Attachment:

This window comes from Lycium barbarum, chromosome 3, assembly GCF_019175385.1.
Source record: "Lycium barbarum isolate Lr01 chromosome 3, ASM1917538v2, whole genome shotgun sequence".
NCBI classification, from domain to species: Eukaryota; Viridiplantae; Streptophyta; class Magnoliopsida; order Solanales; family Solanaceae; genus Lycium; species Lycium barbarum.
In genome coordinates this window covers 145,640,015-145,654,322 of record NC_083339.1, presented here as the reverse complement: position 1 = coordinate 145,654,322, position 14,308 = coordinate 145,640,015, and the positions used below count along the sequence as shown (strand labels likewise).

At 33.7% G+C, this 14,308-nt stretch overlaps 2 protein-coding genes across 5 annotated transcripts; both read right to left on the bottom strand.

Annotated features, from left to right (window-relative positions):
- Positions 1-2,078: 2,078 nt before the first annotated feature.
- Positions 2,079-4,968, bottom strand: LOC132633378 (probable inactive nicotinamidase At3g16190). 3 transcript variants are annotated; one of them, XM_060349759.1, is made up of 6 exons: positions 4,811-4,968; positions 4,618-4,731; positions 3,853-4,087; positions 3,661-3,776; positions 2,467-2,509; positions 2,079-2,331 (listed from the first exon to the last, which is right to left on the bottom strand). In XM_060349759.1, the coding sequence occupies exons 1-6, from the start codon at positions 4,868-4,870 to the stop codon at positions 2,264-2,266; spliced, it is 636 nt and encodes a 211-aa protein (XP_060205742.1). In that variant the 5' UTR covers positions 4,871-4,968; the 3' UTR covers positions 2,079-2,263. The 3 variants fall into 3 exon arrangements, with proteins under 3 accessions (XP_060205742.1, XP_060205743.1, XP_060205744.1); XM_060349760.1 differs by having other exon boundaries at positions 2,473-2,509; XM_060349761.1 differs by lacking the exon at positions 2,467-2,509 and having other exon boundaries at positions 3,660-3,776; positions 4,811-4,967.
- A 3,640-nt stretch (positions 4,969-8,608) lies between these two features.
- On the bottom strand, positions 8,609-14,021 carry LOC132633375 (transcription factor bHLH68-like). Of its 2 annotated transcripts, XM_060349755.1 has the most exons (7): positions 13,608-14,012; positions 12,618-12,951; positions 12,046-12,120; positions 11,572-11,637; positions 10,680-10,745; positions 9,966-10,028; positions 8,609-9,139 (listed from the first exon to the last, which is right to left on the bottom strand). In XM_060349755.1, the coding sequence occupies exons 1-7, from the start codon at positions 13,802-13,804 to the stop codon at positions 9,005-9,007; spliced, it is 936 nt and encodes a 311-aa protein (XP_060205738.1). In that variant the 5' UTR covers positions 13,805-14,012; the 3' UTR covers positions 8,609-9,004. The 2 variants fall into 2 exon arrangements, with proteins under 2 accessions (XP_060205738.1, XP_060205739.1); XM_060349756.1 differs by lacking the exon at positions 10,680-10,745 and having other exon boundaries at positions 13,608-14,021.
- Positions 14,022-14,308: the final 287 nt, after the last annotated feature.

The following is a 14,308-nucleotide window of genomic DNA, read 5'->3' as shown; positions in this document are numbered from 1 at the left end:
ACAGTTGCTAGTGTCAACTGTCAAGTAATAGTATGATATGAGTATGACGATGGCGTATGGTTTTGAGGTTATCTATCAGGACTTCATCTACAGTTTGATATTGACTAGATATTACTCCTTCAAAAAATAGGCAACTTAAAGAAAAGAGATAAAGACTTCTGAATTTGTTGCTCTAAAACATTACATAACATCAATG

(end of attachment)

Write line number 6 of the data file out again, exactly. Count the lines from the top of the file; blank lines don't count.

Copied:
Annotated features, from left to right (window-relative positions):